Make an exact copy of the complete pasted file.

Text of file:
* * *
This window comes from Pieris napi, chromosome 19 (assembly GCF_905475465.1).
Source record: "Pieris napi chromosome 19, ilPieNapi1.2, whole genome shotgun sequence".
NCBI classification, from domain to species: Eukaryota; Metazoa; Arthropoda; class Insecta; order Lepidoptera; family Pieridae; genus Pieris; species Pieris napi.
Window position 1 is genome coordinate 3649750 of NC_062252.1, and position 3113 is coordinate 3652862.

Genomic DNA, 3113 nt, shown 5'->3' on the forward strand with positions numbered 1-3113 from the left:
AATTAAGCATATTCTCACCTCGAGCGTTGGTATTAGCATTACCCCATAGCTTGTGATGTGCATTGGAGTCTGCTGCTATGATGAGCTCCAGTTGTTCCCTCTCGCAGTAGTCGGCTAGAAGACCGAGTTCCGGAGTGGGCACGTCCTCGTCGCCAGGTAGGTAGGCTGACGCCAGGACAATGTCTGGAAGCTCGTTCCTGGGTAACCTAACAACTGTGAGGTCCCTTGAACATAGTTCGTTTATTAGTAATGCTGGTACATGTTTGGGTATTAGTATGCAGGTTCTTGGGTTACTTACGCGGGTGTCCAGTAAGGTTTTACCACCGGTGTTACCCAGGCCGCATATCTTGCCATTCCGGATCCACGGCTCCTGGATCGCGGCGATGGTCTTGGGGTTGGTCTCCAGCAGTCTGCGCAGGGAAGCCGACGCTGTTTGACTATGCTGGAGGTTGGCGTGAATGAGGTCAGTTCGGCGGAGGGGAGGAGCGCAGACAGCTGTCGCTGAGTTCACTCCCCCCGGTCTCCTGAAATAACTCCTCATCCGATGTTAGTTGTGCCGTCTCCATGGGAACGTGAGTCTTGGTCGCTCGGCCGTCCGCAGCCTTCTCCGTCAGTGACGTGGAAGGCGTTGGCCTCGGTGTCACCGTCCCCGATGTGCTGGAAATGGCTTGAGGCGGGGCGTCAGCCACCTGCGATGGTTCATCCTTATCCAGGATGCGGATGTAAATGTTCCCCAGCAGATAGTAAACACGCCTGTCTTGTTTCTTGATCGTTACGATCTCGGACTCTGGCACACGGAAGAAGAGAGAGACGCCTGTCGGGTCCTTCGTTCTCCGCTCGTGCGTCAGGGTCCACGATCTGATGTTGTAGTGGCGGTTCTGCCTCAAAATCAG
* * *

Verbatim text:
This window comes from Pieris napi, chromosome 19 (assembly GCF_905475465.1).
Source record: "Pieris napi chromosome 19, ilPieNapi1.2, whole genome shotgun sequence".
NCBI classification, from domain to species: Eukaryota; Metazoa; Arthropoda; class Insecta; order Lepidoptera; family Pieridae; genus Pieris; species Pieris napi.
Window position 1 is genome coordinate 3649750 of NC_062252.1, and position 3113 is coordinate 3652862.

Genomic DNA, 3113 nt, shown 5'->3' on the forward strand with positions numbered 1-3113 from the left:
AATTAAGCATATTCTCACCTCGAGCGTTGGTATTAGCATTACCCCATAGCTTGTGATGTGCATTGGAGTCTGCTGCTATGATGAGCTCCAGTTGTTCCCTCTCGCAGTAGTCGGCTAGAAGACCGAGTTCCGGAGTGGGCACGTCCTCGTCGCCAGGTAGGTAGGCTGACGCCAGGACAATGTCTGGAAGCTCGTTCCTGGGTAACCTAACAACTGTGAGGTCCCTTGAACATAGTTCGTTTATTAGTAATGCTGGTACATGTTTGGGTATTAGTATGCAGGTTCTTGGGTTACTTACGCGGGTGTCCAGTAAGGTTTTACCACCGGTGTTACCCAGGCCGCATATCTTGCCATTCCGGATCCACGGCTCCTGGATCGCGGCGATGGTCTTGGGGTTGGTCTCCAGCAGTCTGCGCAGGGAAGCCGACGCTGTTTGACTATGCTGGAGGTTGGCGTGAATGAGGTCAGTTCGGCGGAGGGGAGGAGCGCAGACAGCTGTCGCTGAGTTCACTCCCCCCGGTCTCCTGAAATAACTCCTCATCCGATGTTAGTTGTGCCGTCTCCATGGGAACGTGAGTCTTGGTCGCTCGGCCGTCCGCAGCCTTCTCCGTCAGTGACGTGGAAGGCGTTGGCCTCGGTGTCACCGTCCCCGATGTGCTGGAAATGGCTTGAGGCGGGGCGTCAGCCACCTGCGATGGTTCATCCTTATCCAGGATGCGGATGTAAATGTTCCCCAGCAGATAGTAAACACGCCTGTCTTGTTTCTTGATCGTTACGATCTCGGACTCTGGCACACGGAAGAAGAGAGAGACGCCTGTCGGGTCCTTCGTTCTCCGCTCGTGCGTCAGGGTCCACGATCTGATGTTGTAGTGGCGGTTCTGCCTCAAAATCAG